Filament lamp model (derivation)

  • #1
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2

Homework Statement


State and use simple assumptions to show that ' Power is proportional to V^5' is the expected relationship for a pure tungsten filament bulb.

Homework Equations


V=IR
I=dq/dt
Q=mcT

The Attempt at a Solution


I tried to use a simple model where the rate of heat loss is proportional to the difference in temperature.
From there things got complex and i can't seem to see how to derive this
 

Answers and Replies

  • #2
BvU
Science Advisor
Homework Helper
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I don't see P (power) in your relevant equations ?
And what is R ? IF it's the resistance, how could that vary with V ?
You sure the exercise says ##V^5## and means applied voltage ?

I=dq/dt and Q=mcT are equations alright, and I can guess what the symbols stand for, but are they relevant equations ?
 
  • #3
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2
The question is asked just as i posed it. I can't figure out how to relate the power to the voltage easily.
I'm not sure what equations to use actually. I figured maybe it had something to do with the heating effect of the filament.
Yeah V^5 is the applied voltage
 
  • #4
67
2
I don't see P (power) in your relevant equations ?
And what is R ? IF it's the resistance, how could that vary with V ?
You sure the exercise says ##V^5## and means applied voltage ?

I=dq/dt and Q=mcT are equations alright, and I can guess what the symbols stand for, but are they relevant equations ?


NEW
The question is asked just as i posed it. I can't figure out how to relate the power to the voltage easily.
I'm not sure what equations to use actually. I figured maybe it had something to do with the heating effect of the filament.
Yeah V^5 is the applied voltage
 
  • #5
BvU
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Homework Helper
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Link says ##V^{1.6}##.

And this is assuming changes in ##V## at normal operating conditions -- something the exercise should have mentioned too !

Usually we state ##P = V I = V^2/R##. So if ##R## is constant, we have ##P\propto V^2##. To get ##\propto V^5## you would need ##R\propto V^{-3}## which to me seems mission impossible.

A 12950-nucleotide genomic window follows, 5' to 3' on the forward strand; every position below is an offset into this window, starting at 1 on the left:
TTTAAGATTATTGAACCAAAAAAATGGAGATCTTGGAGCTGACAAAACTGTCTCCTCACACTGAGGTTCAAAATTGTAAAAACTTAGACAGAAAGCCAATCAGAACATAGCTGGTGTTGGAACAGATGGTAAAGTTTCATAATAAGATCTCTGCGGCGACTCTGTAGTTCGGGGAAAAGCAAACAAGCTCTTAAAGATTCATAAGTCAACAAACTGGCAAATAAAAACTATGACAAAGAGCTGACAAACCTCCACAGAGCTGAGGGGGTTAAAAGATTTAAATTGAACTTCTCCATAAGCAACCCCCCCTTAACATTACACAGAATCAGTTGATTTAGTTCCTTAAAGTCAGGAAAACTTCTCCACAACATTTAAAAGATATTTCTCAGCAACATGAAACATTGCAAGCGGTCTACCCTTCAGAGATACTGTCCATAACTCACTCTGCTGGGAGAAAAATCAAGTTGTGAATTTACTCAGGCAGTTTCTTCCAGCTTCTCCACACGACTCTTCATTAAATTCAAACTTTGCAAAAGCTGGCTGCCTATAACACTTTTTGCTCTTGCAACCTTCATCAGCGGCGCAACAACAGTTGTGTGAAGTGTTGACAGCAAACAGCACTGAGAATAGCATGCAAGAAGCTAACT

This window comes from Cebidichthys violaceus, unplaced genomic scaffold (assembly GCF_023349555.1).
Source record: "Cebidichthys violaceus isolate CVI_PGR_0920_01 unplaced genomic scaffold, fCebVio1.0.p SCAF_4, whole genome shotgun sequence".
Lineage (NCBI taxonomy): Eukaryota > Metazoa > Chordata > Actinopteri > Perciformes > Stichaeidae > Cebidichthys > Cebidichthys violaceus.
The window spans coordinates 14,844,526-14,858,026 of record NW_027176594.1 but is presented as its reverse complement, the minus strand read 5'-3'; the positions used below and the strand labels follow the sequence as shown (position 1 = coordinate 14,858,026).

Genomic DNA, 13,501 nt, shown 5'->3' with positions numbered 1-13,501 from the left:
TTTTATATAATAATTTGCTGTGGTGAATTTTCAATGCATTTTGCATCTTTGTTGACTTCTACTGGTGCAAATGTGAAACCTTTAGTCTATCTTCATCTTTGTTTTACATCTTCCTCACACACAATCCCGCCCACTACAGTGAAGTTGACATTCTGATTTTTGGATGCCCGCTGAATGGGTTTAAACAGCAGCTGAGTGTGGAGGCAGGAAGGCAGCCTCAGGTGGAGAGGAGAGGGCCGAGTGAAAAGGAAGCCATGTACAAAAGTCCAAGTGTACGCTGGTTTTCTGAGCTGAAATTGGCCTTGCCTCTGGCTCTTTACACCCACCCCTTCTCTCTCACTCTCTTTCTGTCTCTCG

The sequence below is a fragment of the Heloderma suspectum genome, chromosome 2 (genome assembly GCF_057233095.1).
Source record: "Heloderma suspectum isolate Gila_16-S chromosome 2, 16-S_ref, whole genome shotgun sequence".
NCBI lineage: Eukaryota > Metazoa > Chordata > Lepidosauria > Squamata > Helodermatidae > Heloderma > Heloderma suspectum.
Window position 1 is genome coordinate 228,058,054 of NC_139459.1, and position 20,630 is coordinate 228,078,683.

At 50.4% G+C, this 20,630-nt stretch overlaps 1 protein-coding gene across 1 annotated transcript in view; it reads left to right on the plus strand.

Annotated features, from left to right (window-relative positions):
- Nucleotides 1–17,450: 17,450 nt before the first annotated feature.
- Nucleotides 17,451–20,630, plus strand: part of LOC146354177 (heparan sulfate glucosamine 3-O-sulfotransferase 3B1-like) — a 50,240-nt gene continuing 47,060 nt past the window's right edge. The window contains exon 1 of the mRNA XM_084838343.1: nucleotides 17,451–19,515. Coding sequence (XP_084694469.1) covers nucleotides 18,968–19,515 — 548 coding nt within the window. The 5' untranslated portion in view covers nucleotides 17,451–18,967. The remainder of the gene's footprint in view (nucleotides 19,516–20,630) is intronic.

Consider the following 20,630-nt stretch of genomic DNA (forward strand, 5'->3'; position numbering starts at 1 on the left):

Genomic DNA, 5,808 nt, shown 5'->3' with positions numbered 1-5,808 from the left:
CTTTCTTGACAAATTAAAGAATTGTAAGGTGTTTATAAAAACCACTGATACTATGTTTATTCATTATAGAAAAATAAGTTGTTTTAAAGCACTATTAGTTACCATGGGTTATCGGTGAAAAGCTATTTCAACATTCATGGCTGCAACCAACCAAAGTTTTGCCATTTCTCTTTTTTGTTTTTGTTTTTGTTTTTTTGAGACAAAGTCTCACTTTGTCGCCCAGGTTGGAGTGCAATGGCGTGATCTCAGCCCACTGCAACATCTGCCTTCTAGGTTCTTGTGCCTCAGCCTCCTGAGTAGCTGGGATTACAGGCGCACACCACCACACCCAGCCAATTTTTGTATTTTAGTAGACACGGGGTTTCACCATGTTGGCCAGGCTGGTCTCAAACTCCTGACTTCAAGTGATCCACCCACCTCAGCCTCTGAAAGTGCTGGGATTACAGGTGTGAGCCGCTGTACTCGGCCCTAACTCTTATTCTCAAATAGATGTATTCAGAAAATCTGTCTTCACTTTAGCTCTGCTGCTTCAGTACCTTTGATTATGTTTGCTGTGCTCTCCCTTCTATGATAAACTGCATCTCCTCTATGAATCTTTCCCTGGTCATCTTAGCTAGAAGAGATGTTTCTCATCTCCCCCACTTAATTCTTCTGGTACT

• #6
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Link says ##V^{1.6}##.

And this is assuming changes in ##V## at normal operating conditions -- something the exercise should have mentioned too !

Usually we state ##P = V I = V^2/R##. So if ##R## is constant, we have ##P\propto V^2##. To get ##\propto V^5## you would need ##R\propto V^{-3}## which to me seems mission impossible.
OH SORRY! i didnt copy it well. It meant P^5 proportional to V^8 sorry about that
 
  • #7
ehild
Homework Helper
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OH SORRY! i didnt copy it well. It meant P^5 proportional to V^8 sorry about that
The power on the tungsten filament in a light bulb is mainly dissipated by radiation. How does the radiated power depend on temperature (think of black-body radiation).
 
  • #8
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2
The power on the tungsten filament in a light bulb is mainly dissipated by radiation. How does the radiated power depend on temperature (think of black-body radiation).
So okay. ill try using stefan boltzmann law
 
  • #9
67
2
The power on the tungsten filament in a light bulb is mainly dissipated by radiation. How does the radiated power depend on temperature (think of black-body radiation).
T= temperataure of filament Ti=temperature outside k,m,a are constants
So the temperature is proportional to the Power disspated. T=kP. P=m(T^4-Ti^4)=mT^4 ( approximately)
Resistance of the filament lamp =R=Ro(1-a(T-Ti))
Considering the lamp with current I through it V=I*Ro(1-a(T-Ti))=IRo(1-aT) (approximately)
From there I cant quite continue
 
  • #10
ehild
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T= temperataure of filament Ti=temperature outside k,m,a are constants
So the temperature is proportional to the Power disspated.
No, that is not true.
P=m(T^4-Ti^4)=mT^4 ( approximately)
Resistance of the filament lamp =R=Ro(1+a(T-Ti))
Considering the lamp with current I through it V=I*Ro(1-a(T-Ti))=IRo(1-aT) (approximately)
From there I cant quite continue
The filament is much hotter than the surroundings, (about 2500 °C) so you can ignore Ti. And change the minus to plus. Approximately, the resistance is proportional to T.
How do you get the power dissipated in a resistor R if the voltage across the resistor is U?
 
Last edited:
  • #11
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T= temperataure of filament Ti=temperature outside k,m,a are constants
So the temperature is proportional to the Power disspated. T=kP. P=m(T^4-Ti^4)=mT^4 ( approximately)
Resistance of the filament lamp =R=Ro(1-a(T-Ti))
Considering the lamp with current I through it V=I*Ro(1-a(T-Ti))=IRo(1-aT) (approximately)
From there I cant quite continue
your equation for resistance variation with temperature for a metal is wrong. The resistance increases with temperature and the variation with temperature is only linear for 'low' temperatures. The temperature of a tungsten filament bulb would not be considered as 'low'
 

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